Iroha

Iroha

Written by: DR on 16/05/2011 18:34:24

When a band release an album, it is usually the final result of a singular vision or concept shared by the members eventually brought to fruition. With "Iroha", however, I'm not convinced this is the case, because although this is being pushed as one album, it is for all intents and purposes two albums, or at the least two different approaches to the same album.

Seemingly unable to settle on the production, there are two discs: one contains the original Iroha mix by Mr. Iroha, Andy Swan, and the other is mixed by Justin Broadrick from Jesu (also featuring remixes of Transitional, Black Galaxy and Jesu songs). Disc one alone takes up a hefty forty-seven minutes, but throw in the second as well and you're looking at almost two hours of drone-rock, a chunk of time that will inevitably deter some of the more superficial readers.

Disc one picks up where their split with Fragment. left off, by taking cues from the industrious and dreary Birmingham landscape and translating that into drone-rock. The layers of resonating guitar power-chords and bombastic bass loop, over-powering the vocals and electronics, relegating them to the background. It becomes immediately clear from the first track, "Last Day of Summer", that the production - the main failing of the split - is a definite improvement, sounding crisper, fuller and far from harsh on the ears. Swan rarely varies from his crescendo-driven structure, yet he's clearly doing so as he has a clearly-defined idea of what his album should sound like, as opposed to a lack of ideas.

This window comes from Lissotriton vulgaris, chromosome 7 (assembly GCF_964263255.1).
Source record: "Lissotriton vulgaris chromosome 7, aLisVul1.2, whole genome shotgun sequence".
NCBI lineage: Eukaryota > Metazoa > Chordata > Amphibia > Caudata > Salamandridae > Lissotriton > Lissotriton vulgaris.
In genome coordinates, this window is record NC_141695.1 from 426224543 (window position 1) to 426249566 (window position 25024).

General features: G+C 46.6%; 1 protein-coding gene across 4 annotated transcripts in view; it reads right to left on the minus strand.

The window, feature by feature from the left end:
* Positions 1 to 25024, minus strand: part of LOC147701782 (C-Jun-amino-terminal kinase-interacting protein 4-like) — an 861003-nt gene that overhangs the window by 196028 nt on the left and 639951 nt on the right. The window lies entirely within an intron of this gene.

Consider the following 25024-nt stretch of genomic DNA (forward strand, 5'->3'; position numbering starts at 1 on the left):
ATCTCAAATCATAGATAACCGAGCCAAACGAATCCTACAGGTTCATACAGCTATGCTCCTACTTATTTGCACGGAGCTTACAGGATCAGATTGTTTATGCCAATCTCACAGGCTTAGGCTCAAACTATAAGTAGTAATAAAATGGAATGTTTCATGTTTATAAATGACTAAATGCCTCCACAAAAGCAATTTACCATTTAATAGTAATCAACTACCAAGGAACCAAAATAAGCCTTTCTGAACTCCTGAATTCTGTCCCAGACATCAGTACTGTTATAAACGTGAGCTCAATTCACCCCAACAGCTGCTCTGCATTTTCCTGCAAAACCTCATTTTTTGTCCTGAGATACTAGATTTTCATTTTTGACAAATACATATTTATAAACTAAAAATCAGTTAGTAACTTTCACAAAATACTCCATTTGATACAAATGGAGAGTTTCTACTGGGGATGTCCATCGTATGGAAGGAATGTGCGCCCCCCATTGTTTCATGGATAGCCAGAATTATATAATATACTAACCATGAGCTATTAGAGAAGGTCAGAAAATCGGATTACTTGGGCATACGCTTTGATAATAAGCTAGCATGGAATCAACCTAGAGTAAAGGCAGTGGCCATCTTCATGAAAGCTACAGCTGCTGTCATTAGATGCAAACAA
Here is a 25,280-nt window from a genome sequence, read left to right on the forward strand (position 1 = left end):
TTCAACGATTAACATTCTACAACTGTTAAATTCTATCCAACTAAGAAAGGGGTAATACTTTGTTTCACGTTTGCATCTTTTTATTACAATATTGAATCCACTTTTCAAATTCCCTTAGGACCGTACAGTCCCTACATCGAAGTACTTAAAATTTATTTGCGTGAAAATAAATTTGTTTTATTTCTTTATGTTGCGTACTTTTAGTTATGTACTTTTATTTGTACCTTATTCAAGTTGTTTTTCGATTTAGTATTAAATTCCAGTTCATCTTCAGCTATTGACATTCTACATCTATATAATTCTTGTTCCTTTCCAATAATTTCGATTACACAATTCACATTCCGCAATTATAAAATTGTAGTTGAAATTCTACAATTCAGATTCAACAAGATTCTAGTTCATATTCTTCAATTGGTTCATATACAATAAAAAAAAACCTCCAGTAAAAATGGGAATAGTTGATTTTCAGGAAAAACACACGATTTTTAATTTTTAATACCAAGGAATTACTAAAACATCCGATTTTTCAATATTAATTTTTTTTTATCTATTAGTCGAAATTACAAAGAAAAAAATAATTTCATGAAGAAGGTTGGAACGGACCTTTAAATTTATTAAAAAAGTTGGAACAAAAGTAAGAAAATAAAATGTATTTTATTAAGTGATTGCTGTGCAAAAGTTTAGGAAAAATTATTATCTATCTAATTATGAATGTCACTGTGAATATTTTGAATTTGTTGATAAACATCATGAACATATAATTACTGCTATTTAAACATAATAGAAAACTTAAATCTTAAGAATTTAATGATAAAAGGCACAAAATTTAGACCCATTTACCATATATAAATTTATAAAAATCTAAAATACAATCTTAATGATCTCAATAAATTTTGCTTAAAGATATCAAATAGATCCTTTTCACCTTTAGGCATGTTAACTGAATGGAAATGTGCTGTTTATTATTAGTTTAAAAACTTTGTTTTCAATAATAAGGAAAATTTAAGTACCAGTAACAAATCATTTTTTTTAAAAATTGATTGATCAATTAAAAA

Consequently, the sludgy soundscapes are samey and uninspiring. In this respect, Swan could learn from Broadrick's less-distorted mix on disc two; the vocals and electronics have space, this time relegating the looping power-chords and bass to the background, making the soundscapes sound more expansive than just noisy, thus giving the listener something different to admire.

Two hours of listening to "Iroha" can seem more like a challenge than an experience. In all honestly, it could and should have been cut in half, taking the best from each disc to form one album rather than two. There are a few good moments such as Swan's "Dreams" and Broadrick's "Drifted", but for a casual listener it's much too sizeable, and for someone who is going to try and give themselves over to it, too unrewarding.

6

Download: "Dreams" from disc one, "Drifted" from disc two
For The Fans of: Jesu
Listen: Myspace

Release Date 18.02.2011
Denovali Records

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